The John A. Hartford Foundation has announced grants totaling more than $1.9 million to five nonprofit community health clinics.
The grants, which require individual clinics to raise matching funds, will be used to implement Project IMPACT (Improving Mood — Promoting Access to Collaborative Care), an evidence-based depression care model developed by the University of Washington, and increase access to depression care for low-income people in medically underserved areas of Alaska, Idaho, Montana, Washington, and Wyoming.
The grant recipients are the Community Health Center of Central Wyoming in Casper; Mat-Su Health Services in Wasilla, Alaska; the Partnership Health Center in Missoula, Montana; Peninsula Community Health Services in Bremerton, Washington; and Valley View Health Center in Chehalis, Washington.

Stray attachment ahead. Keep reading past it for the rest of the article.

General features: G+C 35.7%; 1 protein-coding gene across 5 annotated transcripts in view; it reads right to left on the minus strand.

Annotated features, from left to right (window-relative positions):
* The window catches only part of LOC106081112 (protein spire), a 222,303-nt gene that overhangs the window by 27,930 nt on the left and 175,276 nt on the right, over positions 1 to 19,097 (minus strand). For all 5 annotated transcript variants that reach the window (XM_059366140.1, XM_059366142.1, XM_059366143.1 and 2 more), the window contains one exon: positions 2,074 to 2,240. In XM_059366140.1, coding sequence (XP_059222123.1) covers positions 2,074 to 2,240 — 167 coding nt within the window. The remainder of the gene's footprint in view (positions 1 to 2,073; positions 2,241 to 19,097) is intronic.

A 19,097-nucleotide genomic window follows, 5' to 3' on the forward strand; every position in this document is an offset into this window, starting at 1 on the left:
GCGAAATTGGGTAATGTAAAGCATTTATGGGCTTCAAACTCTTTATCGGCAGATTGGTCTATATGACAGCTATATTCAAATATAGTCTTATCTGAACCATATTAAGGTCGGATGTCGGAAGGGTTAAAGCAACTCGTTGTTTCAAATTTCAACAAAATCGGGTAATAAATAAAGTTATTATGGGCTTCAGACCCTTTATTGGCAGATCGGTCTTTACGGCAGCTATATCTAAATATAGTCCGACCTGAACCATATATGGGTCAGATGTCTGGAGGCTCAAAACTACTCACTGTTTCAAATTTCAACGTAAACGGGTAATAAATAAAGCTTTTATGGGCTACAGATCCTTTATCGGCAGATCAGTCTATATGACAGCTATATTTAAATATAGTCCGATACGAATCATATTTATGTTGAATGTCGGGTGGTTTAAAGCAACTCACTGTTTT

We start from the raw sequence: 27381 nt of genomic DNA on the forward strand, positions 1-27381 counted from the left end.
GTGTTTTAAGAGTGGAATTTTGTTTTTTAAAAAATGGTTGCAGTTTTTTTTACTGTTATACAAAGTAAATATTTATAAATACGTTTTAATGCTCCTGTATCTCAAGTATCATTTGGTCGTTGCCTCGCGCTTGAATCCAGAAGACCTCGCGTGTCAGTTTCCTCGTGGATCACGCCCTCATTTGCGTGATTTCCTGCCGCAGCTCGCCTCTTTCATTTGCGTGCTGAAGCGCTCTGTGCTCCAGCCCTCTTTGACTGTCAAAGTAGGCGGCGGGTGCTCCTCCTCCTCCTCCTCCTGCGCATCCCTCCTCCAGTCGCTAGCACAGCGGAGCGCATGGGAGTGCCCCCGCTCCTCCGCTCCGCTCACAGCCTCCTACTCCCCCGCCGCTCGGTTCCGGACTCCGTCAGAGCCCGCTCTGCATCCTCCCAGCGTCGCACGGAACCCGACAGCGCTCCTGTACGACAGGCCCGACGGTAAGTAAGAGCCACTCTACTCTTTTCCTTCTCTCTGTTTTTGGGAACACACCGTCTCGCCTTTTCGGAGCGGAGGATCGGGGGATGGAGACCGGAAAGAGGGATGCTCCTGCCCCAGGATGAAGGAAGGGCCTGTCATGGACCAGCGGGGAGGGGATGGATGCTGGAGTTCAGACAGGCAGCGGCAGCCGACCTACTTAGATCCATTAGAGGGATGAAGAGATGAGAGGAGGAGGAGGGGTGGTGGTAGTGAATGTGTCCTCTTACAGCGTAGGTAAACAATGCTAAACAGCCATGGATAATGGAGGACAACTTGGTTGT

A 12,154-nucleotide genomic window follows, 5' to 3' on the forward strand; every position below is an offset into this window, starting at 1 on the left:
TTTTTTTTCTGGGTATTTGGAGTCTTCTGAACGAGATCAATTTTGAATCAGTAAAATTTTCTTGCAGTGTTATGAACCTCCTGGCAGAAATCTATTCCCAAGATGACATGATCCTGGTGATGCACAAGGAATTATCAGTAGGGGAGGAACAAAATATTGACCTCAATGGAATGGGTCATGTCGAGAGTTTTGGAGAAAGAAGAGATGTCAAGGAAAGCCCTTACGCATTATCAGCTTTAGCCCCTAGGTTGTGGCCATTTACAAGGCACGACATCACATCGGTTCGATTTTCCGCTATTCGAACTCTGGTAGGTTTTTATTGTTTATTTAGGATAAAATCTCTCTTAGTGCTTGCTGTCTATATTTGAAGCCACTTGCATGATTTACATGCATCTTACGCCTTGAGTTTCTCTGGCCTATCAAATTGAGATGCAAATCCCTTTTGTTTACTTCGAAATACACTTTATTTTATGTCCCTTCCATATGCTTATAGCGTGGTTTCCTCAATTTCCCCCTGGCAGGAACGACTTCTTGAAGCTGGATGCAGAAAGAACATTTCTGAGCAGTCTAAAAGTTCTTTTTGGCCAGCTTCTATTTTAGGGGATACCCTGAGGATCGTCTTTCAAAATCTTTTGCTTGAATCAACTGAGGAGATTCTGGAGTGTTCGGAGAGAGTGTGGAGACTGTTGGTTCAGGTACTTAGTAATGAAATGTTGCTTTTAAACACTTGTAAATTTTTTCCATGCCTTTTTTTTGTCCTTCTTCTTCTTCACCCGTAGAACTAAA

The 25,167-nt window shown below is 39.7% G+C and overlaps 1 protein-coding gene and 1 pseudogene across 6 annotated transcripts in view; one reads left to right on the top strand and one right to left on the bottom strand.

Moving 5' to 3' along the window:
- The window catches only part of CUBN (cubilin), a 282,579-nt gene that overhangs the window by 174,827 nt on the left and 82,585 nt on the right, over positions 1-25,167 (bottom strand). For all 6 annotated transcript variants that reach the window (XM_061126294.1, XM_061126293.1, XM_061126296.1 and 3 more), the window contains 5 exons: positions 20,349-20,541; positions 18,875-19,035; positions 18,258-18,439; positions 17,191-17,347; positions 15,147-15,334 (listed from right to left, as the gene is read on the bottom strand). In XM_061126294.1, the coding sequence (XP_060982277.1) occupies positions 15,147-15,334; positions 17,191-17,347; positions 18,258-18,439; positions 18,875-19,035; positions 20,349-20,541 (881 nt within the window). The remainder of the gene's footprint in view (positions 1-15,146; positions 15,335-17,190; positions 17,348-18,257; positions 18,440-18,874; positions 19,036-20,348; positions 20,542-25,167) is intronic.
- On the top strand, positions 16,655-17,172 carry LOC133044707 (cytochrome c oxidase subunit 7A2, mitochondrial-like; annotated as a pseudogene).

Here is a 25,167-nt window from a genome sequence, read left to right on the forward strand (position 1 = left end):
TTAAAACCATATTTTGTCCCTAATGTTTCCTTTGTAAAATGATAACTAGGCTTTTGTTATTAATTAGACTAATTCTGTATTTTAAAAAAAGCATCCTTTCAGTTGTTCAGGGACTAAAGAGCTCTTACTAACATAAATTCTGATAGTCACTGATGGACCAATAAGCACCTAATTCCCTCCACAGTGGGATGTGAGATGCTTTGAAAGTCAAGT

The grants, which range from $314,000 to $488,000 over two years, were awarded using funds from the Corporation for National and Community Service's Social Innovation Fund. The foundation matched its SIF award to co-fund the work of the five clinics and provide technical assistance and training through the University of Washington's Advancing Integrated Mental Health Solutions Center, which created IMPACT.
"Working with the CNCS' Social Innovation Fund has been an innovative and exciting way for the Hartford Foundation to increase the reach of IMPACT," said Hartford Foundation program director Christopher Langston, "in areas where it can make a huge difference in people's lives."